Treatment for acute or chronic pancreatitis often involves hospitalization. The pancreas is key to your digestive process and needs to rest to heal. For this reason, you may receive fluids and nutrition intravenously or through a tube that goes from your nose directly into your stomach, which is called a nasogastric feeding tube. Restarting an oral diet depends on your condition. Some people feel better after a couple of days. Others need a week or two to heal sufficiently.
A low-fat, healthy diet plays a major role in recovering from pancreatitis. People with chronic pancreatitis, in particular, need to be careful about the amount of fat they consume because their pancreas function has become compromised.
Eat small meals throughout the day to put minimal stress on your digestive system. Stick to low-fat dairy and other foods and drink lots of fluids to stay hydrated. Your doctor might also give you vitamin supplements to ensure that you’re getting the nutrients you need.
Determining the underlying cause of your pancreatitis is part of the treatment process. If your doctor diagnoses gallstones or other blockages of the bile ducts, you may need surgery to correct these problems.
Stop smoking and drinking alcohol in excess to help you heal more quickly and completely. Discuss these issues with your doctor if you need help quitting.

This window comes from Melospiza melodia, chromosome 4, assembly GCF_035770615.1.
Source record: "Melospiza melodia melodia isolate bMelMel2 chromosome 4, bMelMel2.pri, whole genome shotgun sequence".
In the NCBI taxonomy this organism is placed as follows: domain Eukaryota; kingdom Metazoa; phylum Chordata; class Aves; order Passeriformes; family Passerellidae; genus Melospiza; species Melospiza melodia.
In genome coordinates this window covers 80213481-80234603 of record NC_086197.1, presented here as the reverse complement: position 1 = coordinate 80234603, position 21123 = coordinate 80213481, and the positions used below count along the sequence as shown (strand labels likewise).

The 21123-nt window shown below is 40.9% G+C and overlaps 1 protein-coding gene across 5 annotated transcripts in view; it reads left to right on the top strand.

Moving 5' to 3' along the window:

Alternative Techniques for Pain Control
You will probably be given intravenous pain medication in the hospital. However, alternative therapies may also help reduce pancreatitis pain, according to the Mayo Clinic. Try yoga, relaxation exercises such as deep breathing, and meditation if conventional treatments don’t reduce your pain. These alternative treatments focus on slow, measured movements that can take your mind off your discomfort.
Some patients may develop complications. These complications are rare, but they’re more common in people with chronic pancreatitis:
- kidney damage
- pancreatic cancer
- pancreatic infection
Patients who have acute pancreatitis may also be at risk for developing breathing difficulties.
You can control pancreatitis with a healthy lifestyle and medical treatment when necessary. Organizations such as the National Pancreas Foundation can provide resources and support to help you live a full and healthy life with pancreatitis.
However, if any of your symptoms recur, speak with your doctor as soon as possible.
You Asked, We Answered
- Is it possible for acute pancreatitis to develop into chronic pancreatitis?
The mechanism of progression of acute to chronic pancreatitis is not completely understood, but research indicates that it most commonly occurs in patients with alcoholic pancreatitis. Smoking appears to increase the risk of progression. The frequency and severity of acute episodes may also contribute to progression from acute to chronic. Approximately 45% of patients with acute alcoholic pancreatitis will progress to the chronic form. This can take between 1 to 20 years to occur.- Graham Rogers, MD